Skip to main content

Infer.NET user guide : Tutorials and examples

Tutorial 5: Clinical trial

This tutorial shows how to do Bayesian model selection in Infer.NET to determine if a new medical treatment is effective. We will construct two models, corresponding to an effective or ineffective treatment, and use model selection to determine the posterior probability of each, given some fictional clinical trial data.

You can run the code in this tutorial either using the Examples Browser or by opening the Tutorials solution in Visual Studio and uncommenting the line to execute ClinicalTrial.cs. Code is also available in F# and Python.

A healthy challenge

The data in this tutorial consists of the outcomes for individuals who took part in a fictional clinical trial. Each individual was either given the new treatment or given a placebo (individuals given a placebo are in the control group). A good outcome is indicated by true and a bad one by false. Here is the data:

// Data from clinical trial  
VariableArray<bool> controlGroup =
    Variable.Observed(new bool[] { false, false, true, false, false });
VariableArray<bool> treatedGroup =
    Variable.Observed(new bool[] { true, false, true, true, true });
Range i = controlGroup.Range; Range j = treatedGroup.Range;

Notice that we have also set up a couple of ranges i and j, which range over the people in the control group and in the treated group respectively. We’ll use these later.

To determine whether the treament is effective, we will build two models of this data: one which assumes the treatment has an effect and one which doesn’t. To perform Bayesian model selection, we need to introduce a boolean random variable which switches between the two models. In this analysis, we will give this variable a uniform prior. What this prior should be in the case of a real clinical trial would require some thought - what is the a priori effectiveness of a new treatment?

// Prior on being effective treatment  
Variable<bool> isEffective = Variable.Bernoulli(0.5);

Cause and effect

First, let us consider if the treatment has an effect on the outcome. In this case the probability of a good outcome will be different for people in the control group and the treated group. Because we don’t know these two probabilities, we define random variables for them with Beta priors and learn them during inference. The code for model is shown in the snippet below. To achieve model selection, we put this modelling code in an if block, so that the model only applies if isEffective is true.

See also: Branching on variables to create mixture models and Computing model evidence for model selection.

Variable<double> probIfTreated, probIfControl;  
using (Variable.If(isEffective))  
{ // Model if treatment is effective
  probIfControl = Variable.Beta(1, 1);  
  controlGroup[i] = Variable.Bernoulli(probIfControl).ForEach(i);  
  probIfTreated = Variable.Beta(1, 1);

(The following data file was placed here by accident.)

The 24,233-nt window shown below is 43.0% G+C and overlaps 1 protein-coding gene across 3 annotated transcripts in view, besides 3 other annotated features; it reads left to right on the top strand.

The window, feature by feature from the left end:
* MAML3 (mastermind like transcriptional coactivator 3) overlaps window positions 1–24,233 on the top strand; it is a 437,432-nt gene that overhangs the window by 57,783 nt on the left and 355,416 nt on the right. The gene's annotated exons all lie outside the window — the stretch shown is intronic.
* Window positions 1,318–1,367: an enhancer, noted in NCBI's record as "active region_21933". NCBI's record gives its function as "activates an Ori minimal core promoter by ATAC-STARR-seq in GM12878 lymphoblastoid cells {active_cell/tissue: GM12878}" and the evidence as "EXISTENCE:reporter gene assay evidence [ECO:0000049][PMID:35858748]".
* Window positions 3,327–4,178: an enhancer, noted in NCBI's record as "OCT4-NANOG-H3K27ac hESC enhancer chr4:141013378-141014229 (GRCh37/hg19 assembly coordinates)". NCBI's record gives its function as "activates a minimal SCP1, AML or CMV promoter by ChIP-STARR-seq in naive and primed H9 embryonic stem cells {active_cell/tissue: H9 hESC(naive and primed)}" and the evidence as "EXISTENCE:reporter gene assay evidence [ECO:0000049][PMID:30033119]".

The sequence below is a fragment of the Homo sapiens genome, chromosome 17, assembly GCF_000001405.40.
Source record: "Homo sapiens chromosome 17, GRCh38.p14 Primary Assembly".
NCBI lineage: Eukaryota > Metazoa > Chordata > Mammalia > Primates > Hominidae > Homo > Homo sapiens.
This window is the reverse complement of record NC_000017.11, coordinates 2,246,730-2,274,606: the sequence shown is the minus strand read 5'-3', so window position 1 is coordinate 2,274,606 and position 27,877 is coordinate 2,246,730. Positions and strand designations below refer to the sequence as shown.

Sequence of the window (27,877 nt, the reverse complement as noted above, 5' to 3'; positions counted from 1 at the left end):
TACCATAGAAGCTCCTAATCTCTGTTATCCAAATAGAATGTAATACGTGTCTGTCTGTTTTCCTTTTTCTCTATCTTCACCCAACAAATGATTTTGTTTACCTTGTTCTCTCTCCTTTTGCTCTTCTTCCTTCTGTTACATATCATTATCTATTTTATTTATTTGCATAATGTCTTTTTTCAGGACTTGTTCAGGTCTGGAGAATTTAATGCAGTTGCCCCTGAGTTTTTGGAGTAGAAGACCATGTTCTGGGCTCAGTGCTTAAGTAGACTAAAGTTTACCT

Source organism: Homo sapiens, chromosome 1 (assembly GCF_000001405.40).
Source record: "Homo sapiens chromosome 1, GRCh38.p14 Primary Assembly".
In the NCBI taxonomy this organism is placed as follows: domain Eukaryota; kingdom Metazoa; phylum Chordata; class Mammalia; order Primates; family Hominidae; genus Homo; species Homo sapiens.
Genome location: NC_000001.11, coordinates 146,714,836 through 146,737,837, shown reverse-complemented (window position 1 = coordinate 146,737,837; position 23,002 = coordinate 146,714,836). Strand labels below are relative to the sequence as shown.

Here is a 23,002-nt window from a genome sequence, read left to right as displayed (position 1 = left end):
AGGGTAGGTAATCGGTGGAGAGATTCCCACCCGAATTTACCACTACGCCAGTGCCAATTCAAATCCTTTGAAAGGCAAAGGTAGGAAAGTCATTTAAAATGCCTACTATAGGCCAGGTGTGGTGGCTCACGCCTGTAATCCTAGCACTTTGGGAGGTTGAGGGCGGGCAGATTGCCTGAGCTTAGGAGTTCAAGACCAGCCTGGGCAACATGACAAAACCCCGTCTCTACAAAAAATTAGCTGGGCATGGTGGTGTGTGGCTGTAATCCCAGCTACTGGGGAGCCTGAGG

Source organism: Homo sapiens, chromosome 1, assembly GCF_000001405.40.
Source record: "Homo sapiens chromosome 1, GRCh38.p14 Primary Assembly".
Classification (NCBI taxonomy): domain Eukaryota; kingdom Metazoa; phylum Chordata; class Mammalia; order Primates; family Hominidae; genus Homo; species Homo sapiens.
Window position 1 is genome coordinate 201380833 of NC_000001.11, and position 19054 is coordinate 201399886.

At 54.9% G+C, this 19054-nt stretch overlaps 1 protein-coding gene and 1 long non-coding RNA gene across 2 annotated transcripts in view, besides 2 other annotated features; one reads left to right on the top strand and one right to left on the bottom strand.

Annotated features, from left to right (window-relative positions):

treatedGroup[j] = Variable.Bernoulli(probIfTreated).ForEach(j);  

The variables probIfTreated and probIfControl are declared outside of the if block but defined inside. This means the variables can be referred to outside of the using statement, which will allow us to infer their values later.

Notice that we have not specified whether the treatment has a good effect or not, only that it has some effect. We will be able to see if it is a good effect by comparing the posterior distributions over probIfTreated and probIfControl.

A bit of background

Now let us consider the alternative model, where the treatment has no effect i.e. the background model. In this case, the probability of a good outcome will be the same for people in both groups. Again, the value of this probability is unknown, so we will put a Beta prior on it. This time we use Variable.IfNot to create the surrounding if block, so that the model will apply in the case where isEffective is false. You can think of this as being the else clause for the previous if block.

using (Variable.IfNot(isEffective))  
{ // Model if treatment is not effective
  Variable<double> probAll = Variable.Beta(1, 1);  
  controlGroup[i] = Variable.Bernoulli(probAll).ForEach(i);  
  treatedGroup[j] = Variable.Bernoulli(probAll).ForEach(j);  

The variable probAll is both declared and defined inside the if block, since we will not be using it later on.

Clinical accuracy

We have now fully defined the model and can go ahead and infer the distributions of interest.

InferenceEngine engine = new InferenceEngine();  
Console.WriteLine("Probability treatment has an effect = " + engine.Infer(isEffective));
Console.WriteLine("Probability of good outcome if given treatment = "  
                   + (float)engine.Infer<Beta>(probIfTreated).GetMean());  
Console.WriteLine("Probability of good outcome if control = "  
                   + (float)engine.Infer<Beta>(probIfControl).GetMean());

When we run this code, it prints out:

Probability treatment has an effect = Bernoulli(0.7549)  
Probability of good outcome if given treatment = 0.7142857  
Probability of good outcome if control = 0.2857143

Hence, there is some evidence from this data that the treatment has an effect and, furthermore, the effect is a positive one.

Factor graph

This is what the factor graph of this model should look like (and what you will get if you save it in DGML format):

A factor graph with gates

However, if you tick the box in the Examples Browser to show the factor graph, or equivalently set engine.ShowFactorGraph = true, you will see the following:

A factor graph without gates

Due to a limitation of the graph drawing tool, the ‘if’ blocks in the code are not explicitly drawn. Instead, the variable isEffective points to controlGroup and treatedGroup via a condition edge. The condition edge selects which parent of controlGroup and treatedGroup is active.

If you find these tutorials to be effective, you can move on to the next.